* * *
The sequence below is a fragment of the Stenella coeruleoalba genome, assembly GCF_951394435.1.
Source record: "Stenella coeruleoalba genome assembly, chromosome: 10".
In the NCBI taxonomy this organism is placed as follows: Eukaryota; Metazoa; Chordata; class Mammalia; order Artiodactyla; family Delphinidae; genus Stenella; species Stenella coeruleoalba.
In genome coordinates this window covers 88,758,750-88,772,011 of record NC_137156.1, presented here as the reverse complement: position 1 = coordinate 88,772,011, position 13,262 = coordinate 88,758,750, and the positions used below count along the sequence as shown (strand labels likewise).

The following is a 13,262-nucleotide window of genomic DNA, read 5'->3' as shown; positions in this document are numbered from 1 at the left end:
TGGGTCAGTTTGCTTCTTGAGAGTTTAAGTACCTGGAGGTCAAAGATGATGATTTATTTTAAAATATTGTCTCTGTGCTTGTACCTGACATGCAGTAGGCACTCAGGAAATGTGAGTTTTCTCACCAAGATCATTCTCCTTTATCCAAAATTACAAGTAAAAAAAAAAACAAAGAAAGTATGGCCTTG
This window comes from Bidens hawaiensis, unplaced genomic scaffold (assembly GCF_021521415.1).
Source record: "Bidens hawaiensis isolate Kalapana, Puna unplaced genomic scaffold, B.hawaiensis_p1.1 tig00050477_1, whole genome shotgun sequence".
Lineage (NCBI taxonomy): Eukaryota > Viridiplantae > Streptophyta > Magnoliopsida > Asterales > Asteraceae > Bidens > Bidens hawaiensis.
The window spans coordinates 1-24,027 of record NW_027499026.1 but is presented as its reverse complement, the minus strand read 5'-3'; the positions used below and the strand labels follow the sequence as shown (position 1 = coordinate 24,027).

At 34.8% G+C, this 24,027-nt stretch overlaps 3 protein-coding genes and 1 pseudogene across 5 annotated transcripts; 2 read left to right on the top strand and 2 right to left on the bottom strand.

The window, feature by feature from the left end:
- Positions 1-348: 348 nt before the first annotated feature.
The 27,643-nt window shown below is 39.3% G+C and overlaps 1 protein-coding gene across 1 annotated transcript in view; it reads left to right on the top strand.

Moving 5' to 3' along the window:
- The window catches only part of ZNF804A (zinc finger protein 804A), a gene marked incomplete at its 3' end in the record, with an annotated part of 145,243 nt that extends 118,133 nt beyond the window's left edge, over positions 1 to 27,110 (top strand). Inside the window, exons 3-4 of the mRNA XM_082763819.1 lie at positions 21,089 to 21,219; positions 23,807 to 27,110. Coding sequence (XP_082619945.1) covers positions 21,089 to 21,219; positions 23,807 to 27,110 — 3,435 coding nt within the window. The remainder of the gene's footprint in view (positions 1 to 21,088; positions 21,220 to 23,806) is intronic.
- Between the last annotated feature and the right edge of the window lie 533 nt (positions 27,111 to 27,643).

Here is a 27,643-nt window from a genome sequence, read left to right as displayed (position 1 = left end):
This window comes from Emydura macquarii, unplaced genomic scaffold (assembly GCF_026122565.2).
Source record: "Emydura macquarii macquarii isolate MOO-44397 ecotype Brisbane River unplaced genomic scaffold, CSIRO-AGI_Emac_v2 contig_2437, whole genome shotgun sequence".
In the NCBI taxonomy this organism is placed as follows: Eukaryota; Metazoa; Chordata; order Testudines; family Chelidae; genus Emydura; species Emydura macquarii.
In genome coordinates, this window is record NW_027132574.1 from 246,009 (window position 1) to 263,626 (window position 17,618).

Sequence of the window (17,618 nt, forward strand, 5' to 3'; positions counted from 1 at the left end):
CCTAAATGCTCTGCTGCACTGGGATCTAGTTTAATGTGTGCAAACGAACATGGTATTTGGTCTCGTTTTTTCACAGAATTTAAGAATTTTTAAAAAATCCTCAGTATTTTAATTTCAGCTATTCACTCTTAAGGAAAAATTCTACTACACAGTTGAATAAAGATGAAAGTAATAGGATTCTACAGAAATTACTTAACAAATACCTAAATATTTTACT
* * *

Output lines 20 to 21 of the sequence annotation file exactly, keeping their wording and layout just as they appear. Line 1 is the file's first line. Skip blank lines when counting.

Source record: "Emydura macquarii macquarii isolate MOO-44397 ecotype Brisbane River unplaced genomic scaffold, CSIRO-AGI_Emac_v2 contig_2437, whole genome shotgun sequence".
In the NCBI taxonomy this organism is placed as follows: Eukaryota; Metazoa; Chordata; order Testudines; family Chelidae; genus Emydura; species Emydura macquarii.